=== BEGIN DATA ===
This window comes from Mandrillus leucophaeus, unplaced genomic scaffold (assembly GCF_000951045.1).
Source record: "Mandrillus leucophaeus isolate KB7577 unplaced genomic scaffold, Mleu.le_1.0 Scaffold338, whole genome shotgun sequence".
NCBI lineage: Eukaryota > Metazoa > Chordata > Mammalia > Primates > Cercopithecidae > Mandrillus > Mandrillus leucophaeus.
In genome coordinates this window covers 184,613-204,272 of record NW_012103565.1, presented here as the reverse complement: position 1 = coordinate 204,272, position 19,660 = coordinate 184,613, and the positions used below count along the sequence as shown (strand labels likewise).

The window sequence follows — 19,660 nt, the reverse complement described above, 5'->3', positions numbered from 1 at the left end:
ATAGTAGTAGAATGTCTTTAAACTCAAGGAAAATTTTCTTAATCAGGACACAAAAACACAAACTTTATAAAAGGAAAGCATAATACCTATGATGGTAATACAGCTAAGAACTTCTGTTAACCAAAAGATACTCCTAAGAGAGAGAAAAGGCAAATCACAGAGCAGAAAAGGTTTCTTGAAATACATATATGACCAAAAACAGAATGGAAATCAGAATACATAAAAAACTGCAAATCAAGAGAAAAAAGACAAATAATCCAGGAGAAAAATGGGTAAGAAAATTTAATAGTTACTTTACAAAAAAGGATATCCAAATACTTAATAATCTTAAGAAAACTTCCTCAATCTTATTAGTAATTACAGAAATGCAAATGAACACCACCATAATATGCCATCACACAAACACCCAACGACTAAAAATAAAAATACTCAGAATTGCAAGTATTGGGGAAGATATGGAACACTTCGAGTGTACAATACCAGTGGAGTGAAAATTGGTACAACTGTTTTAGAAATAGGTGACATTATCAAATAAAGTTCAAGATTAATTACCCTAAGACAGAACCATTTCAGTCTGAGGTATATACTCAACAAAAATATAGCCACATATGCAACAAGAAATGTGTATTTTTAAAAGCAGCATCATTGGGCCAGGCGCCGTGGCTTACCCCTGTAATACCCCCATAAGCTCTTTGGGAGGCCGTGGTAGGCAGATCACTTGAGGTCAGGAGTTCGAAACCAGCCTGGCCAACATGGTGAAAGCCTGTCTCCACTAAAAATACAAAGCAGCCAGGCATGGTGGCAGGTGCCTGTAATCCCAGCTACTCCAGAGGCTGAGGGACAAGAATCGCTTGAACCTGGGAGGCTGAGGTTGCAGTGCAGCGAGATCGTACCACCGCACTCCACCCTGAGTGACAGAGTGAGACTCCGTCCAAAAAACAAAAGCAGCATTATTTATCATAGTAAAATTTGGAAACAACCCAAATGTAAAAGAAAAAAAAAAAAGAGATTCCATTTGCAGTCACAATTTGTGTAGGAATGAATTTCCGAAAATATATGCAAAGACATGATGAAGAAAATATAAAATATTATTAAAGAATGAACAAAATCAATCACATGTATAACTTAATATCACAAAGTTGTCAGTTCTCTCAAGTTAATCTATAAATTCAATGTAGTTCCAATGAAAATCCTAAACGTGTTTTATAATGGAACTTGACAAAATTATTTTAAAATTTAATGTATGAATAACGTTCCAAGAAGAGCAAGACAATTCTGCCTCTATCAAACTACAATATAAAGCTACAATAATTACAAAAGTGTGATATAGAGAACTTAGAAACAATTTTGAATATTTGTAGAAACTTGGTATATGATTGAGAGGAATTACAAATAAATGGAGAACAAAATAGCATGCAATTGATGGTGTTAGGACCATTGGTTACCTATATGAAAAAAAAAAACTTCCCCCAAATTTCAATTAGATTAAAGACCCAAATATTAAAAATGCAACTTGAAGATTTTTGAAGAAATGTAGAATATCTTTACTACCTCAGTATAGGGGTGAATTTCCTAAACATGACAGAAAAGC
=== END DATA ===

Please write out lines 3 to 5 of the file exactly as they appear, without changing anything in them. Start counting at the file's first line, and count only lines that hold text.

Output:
NCBI lineage: Eukaryota > Metazoa > Chordata > Mammalia > Primates > Cercopithecidae > Mandrillus > Mandrillus leucophaeus.
In genome coordinates this window covers 184,613-204,272 of record NW_012103565.1, presented here as the reverse complement: position 1 = coordinate 204,272, position 19,660 = coordinate 184,613, and the positions used below count along the sequence as shown (strand labels likewise).

The window sequence follows — 19,660 nt, the reverse complement described above, 5'->3', positions numbered from 1 at the left end: